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Teardown: a look inside Apple's Time Capsule backup appliance

post #1 of 25
Thread Starter 
Time Capsule moves Apple's popular AirPort line of wireless base stations one step closer into the realm of embedded servers, providing shared file and print services in addition to acting as a target for Leopard's Time Machine feature. Here's a look at how it works with Leopard, Tiger and Windows clients, and what components are inside the device making everything happen.

Time Capsule's features are nearly identical to the existing Airport Extreme introduced last January, which we detailed in An in-depth review of Apple's 802.11n AirPort Extreme Base Station. In August, Apple upgraded the Extreme to use Gigabit Ethernet ports; Time Capsule also supplies Gigabit Ethernet ports for both WAN and LAN users.

Time Capsule is also slightly larger, allowing it to include a full size 3.5" hard drive in either a half of full terabyte (1024 GB) storage capacity, as well as having its 30 watt power adapter included inside the device rather than shipping as an external power brick like the Extreme.

Simple File Sharing in Leopard, Tiger, and Windows

Once configured, as described in Apple Time Capsule unboxing and preview, the unit serves up its internal hard drive as a shared disk. Leopard users will immediately see the shared Time Capsule volume in their Bonjour-discovered list of Shared items in the Finder (below).



Leopard automatically connects as a guest, but users can also use the Connect As button to login as a specific user, and save their password in the keychain for automatic login at next discovery (below)



Tiger users will need to use AirPort Disk Utility to login and connect to the shared disks on Time Capsule or an AirPort Extreme (below top), which will then show up in the Tiger Finder as a mounted drive (below bottom).





AirPort Disk Utility is also used in Tiger to set the preferred behaviors for automatically logging into and mounting the volumes when they become available on the network (below). These features have been replaced by Leopard's smarter Finder, which both browses for shared drives automatically and presents options to login as a guest or specific user. The utility's options to "Automatically discover AirPort Disks" and "Show AirPort Disks in the menu bar" are therefore now ignored under Leopard.



Windows users get the similar AirPort Disk Utility (below top) to discover shared disks being served from a Time Capsule or Extreme, and the shared volumes are mounted in the Windows Explorer (below bottom) as network drives.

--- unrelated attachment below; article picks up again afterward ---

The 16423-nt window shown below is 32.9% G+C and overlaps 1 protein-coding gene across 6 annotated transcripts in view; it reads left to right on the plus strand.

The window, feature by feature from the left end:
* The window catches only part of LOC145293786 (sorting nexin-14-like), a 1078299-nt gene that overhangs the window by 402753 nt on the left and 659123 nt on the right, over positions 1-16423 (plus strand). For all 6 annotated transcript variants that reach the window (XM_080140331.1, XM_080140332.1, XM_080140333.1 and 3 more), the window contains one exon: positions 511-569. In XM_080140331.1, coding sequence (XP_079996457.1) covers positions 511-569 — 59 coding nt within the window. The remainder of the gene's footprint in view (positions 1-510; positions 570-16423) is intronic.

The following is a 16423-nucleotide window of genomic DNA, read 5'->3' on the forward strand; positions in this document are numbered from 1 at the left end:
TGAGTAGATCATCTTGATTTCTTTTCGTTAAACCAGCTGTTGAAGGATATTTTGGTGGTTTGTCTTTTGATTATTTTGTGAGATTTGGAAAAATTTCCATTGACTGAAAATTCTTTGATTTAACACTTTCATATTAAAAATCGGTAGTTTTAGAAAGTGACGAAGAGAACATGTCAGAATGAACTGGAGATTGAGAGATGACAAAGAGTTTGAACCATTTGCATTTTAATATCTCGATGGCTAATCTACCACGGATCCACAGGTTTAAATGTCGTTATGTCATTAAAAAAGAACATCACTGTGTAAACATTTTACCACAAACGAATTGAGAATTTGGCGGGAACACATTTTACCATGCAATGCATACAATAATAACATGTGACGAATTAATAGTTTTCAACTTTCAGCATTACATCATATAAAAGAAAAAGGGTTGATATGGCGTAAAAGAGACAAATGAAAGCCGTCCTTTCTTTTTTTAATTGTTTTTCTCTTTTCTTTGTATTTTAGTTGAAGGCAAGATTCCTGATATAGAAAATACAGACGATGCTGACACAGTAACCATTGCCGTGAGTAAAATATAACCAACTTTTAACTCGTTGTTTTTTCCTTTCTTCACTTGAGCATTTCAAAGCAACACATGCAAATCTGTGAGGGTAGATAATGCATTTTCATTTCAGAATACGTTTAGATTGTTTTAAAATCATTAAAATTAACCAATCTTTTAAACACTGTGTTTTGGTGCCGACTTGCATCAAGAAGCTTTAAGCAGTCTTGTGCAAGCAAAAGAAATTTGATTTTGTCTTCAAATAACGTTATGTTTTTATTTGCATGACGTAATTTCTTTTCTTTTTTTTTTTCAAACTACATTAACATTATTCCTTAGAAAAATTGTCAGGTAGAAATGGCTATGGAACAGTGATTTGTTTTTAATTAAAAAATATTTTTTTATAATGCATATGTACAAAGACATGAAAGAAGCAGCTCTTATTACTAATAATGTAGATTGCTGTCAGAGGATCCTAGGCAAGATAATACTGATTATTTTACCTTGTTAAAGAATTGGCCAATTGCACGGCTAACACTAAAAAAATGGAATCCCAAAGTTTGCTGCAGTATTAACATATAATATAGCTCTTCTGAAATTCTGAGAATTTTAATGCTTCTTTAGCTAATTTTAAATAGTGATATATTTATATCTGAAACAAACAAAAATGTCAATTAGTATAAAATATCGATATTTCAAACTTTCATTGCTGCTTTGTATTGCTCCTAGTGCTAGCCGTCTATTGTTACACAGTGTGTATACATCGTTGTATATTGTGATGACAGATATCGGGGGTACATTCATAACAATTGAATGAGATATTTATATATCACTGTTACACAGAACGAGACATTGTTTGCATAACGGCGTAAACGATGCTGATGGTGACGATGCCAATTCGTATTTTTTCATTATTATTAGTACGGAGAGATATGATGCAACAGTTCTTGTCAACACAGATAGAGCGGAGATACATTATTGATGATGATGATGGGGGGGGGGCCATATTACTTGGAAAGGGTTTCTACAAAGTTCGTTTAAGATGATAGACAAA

The Xserve Nano

Time Capsule, just like the AirPort Extreme, shares the same volume to both Mac and Windows users, making it an easy way to share files cross platform without requiring any file server expertise. There's no directory server to manage and no complex file permissions to set up. Time Capsule presents a single volume as a single share with one set of permissions per user.

There are no fancy options to provide specific users with access to certain folder or files; in order to do that (such as reserving access to accounting files), users would either need to save those files within an encrypted disk image or spring for a more complex server solution, such as using Leopard Server running on a standalone computer.

For home users and small businesses with basic needs, Time Capsule (and the identical Extreme) provides a low cost, low maintenance, and extremely simple solution for providing centralized file sharing. In addition, both units can also be expanded via USB to share a standard printer and additional volumes on other external USB hard drives, using a USB hub if necessary.

Even with multiple disks, there is only one set of security options. That means you can't add a drive just for accounting. As noted previously, File Sharing security is limited to three options:

with a Time Capsule password uses the same password to access the shared disk as to join the wireless network
\twith a disk password uses a separate password for the network and disk access
\twith user accounts sets up the ability to add multiple users on a third tab, each with their own password and an option to limit them to read only access or to block their access without affecting the other users.

As with other wireless printer sharing options, plugging a shared printer into the Time Capsule's USB port for shared use, instead of plugging the printer directly into a computer, may limit the features available on the printer, as some printers require direct USB access to perform activities such as cleaning the print heads.